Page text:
3 Answers | Add Yours
Shakespeare, like other artists and playwrights of his time, was in a very tricky situation! When writing, authors had to be very careful of putting down their views - much more careful than today's politically correct times for example. You would be more likely to be hanged or beheaded than get a fine for upsetting the monarch back in those times. So playwrights were used to couching their opinions carefully. We can only look at the examples he gives - for example in Othello also, the father is patriarchal and dogmatic. Shakes peare was just 'telling it like it was' for women in those times - daughters like Desdemona and Juliet were expected to be obedient, subservient, meek, mild and sacrifice their own needs for the good of the family name and fortune. He does, however, show the anguish and emotional pain these girls suffered, which is good for us to see - and suggests he felt some empathy with them.
This is hard to really say, because it is not always apparent as to which things the characters do are things that Shakespeare himself agrees with and which things are not.
I want to focus here on the Capulets -- Juliet's parents. Early in the play, when things are still good and everyone seems pretty happy, the Capulets are not too demanding. They are willing to let their daughter postpone marriage if she wants and are, in general, seemingly interested in what she thinks.
Later in the play they are really quite abusive when she does not want to marry Paris right away. Lord Capulet, especially, is very violent in his language.
So which did Shakespeare approve of? I think he approved of the earlier attitude, putting it, as he did, farther from the tragic ending.
I suppose you can see a similar thing going on when he does not let Egeus get his way in "A Midsummer Night's Dream." So perhaps you can argue based on these two plays that Shakespeare thought parents should take their children's wishes into account.
Shakespeare demonstrates a nuanced attitude toward parenting, clearly illustrating the prevalent attitude of the time (children are their parents' possessions and owe them absolute obedience) as well as subtly allowing us to empathize with the frustration of the young people. We lets us into the tender protectiveness of 'good' parents as we watch the Montagues solicit Benvolio's help in getting Romeo to share his teenage angst, and even more so when we sit in on Lord Capulet cautioning Paris against rushing the very young Juliet into the same sort of tense situation Capulet has with his Lady. Lady Capulet, no one's idea of an earth mother, surely has Juliet's best interests in mind as she encourages her pliant daughter to 'marry well.' The Nurse, who is far more truly maternal, understands her young charge perfectly well and allows herself to get swept away by the passion of the romance, yet even when she 'betrays' Juliet by advising her to commit bigamy, she's motivated by wanting what's best for her. All this has to be weighed against the shockingly abusive Act III Scene V, and the terrible mourning of both sets of parents at the tragic ending is clearly unfeigned.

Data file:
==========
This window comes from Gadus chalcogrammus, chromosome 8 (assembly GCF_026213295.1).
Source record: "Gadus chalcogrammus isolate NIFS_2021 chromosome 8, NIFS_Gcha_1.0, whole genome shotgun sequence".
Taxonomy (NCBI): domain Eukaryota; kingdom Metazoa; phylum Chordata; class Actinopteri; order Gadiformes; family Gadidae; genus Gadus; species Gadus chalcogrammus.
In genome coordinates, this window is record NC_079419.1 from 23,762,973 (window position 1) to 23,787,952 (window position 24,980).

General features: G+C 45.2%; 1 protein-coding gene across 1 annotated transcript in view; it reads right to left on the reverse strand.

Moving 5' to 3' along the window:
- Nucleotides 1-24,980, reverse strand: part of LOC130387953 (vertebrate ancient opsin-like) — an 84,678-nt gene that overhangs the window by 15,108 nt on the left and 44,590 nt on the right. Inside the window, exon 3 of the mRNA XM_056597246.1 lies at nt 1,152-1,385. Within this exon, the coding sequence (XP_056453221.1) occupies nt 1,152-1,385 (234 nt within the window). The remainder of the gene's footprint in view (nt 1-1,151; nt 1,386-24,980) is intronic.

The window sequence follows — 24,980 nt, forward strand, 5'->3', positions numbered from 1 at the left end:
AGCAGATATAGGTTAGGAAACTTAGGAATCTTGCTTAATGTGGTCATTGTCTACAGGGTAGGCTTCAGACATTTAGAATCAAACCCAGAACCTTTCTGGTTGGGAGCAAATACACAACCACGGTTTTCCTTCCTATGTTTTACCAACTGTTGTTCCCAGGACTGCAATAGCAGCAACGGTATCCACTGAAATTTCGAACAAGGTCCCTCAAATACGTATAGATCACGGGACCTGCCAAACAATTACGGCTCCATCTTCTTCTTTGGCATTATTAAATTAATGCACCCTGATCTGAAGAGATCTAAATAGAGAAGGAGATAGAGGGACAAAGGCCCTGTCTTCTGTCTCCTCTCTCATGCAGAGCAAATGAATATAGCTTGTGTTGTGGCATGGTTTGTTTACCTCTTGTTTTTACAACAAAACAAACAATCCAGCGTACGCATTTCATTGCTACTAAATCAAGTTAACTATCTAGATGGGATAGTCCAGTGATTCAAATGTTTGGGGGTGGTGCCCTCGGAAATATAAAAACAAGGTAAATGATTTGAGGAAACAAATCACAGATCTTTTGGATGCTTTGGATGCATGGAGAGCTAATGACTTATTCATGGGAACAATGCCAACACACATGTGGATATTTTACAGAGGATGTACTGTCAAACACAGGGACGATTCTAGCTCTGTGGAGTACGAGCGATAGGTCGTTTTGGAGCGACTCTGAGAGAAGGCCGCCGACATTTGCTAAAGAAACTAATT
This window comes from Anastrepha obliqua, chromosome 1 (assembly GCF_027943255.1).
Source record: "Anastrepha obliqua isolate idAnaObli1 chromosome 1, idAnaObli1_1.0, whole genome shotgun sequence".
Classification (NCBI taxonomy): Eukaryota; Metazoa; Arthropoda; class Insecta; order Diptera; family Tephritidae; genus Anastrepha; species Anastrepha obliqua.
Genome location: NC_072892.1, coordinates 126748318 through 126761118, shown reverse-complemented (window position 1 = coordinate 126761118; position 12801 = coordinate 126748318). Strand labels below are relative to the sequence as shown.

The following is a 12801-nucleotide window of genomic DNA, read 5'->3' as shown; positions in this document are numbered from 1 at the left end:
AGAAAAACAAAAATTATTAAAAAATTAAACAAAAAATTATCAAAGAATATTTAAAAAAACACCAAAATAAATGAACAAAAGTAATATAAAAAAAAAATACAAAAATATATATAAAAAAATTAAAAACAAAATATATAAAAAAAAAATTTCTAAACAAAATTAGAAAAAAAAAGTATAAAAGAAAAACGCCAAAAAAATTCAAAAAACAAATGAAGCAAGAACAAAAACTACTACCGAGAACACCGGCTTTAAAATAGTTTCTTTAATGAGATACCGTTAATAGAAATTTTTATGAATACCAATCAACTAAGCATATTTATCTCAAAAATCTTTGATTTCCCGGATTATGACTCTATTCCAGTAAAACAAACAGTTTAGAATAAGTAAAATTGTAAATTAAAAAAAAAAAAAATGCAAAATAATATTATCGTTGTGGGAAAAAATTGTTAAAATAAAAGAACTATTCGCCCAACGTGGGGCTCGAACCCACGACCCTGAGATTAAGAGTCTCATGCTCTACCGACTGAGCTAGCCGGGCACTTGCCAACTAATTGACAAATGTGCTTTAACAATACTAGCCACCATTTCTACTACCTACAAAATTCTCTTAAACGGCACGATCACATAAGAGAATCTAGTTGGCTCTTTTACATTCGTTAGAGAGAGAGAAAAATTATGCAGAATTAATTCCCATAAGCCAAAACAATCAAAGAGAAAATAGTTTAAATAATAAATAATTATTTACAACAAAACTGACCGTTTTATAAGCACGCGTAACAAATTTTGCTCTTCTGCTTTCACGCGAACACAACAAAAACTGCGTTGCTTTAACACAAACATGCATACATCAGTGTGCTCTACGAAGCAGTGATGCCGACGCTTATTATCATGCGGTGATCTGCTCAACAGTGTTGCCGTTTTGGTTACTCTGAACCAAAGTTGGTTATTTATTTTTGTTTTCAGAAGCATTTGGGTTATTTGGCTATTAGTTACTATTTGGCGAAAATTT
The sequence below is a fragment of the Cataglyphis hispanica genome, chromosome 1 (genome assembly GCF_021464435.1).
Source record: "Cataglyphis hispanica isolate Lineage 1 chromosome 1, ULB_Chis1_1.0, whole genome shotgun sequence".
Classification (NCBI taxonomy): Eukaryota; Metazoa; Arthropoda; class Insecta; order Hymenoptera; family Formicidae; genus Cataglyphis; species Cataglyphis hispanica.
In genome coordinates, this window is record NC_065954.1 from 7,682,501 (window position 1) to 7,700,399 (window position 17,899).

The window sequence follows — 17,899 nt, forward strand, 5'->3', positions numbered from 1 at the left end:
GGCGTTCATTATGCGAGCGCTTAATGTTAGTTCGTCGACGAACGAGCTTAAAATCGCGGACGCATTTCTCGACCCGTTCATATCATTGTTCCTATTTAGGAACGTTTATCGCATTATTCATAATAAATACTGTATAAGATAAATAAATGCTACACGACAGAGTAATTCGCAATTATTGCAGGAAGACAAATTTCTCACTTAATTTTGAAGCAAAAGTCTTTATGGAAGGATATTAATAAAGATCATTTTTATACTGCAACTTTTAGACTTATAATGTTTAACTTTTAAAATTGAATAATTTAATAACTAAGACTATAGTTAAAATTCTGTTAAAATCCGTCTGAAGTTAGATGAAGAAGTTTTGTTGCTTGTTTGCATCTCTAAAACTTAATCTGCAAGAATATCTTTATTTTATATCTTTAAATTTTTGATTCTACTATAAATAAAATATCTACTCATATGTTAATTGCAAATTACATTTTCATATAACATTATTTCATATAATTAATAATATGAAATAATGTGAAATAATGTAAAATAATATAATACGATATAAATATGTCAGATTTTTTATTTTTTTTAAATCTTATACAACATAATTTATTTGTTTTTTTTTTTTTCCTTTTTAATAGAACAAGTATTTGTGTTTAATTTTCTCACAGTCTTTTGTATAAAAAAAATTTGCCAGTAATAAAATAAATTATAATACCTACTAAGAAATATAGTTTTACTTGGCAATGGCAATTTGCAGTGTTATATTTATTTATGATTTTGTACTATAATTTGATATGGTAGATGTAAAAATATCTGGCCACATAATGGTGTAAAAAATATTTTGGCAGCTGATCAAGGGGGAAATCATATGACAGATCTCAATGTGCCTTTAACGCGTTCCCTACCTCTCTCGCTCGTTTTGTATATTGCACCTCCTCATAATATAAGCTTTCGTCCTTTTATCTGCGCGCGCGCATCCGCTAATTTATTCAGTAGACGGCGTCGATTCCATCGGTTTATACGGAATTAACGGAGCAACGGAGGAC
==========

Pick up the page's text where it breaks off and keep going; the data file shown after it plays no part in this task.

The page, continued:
Egeus is a much less nuanced figure. Whatever elements he might have of empathy are never revealed by Shakespeare, who leaves him at being an overbearing tyrant. But MND is a play whose characters are almost entirely ciphers, deliberately so. The only ones that have any dimension of character are the supernatural ones.
As always, Shakespeare is a master at encouraging his audience to see his characters are real people, which is why they have endured for so many centuries.
We’ve answered 319,863 questions. We can answer yours, too.Ask a question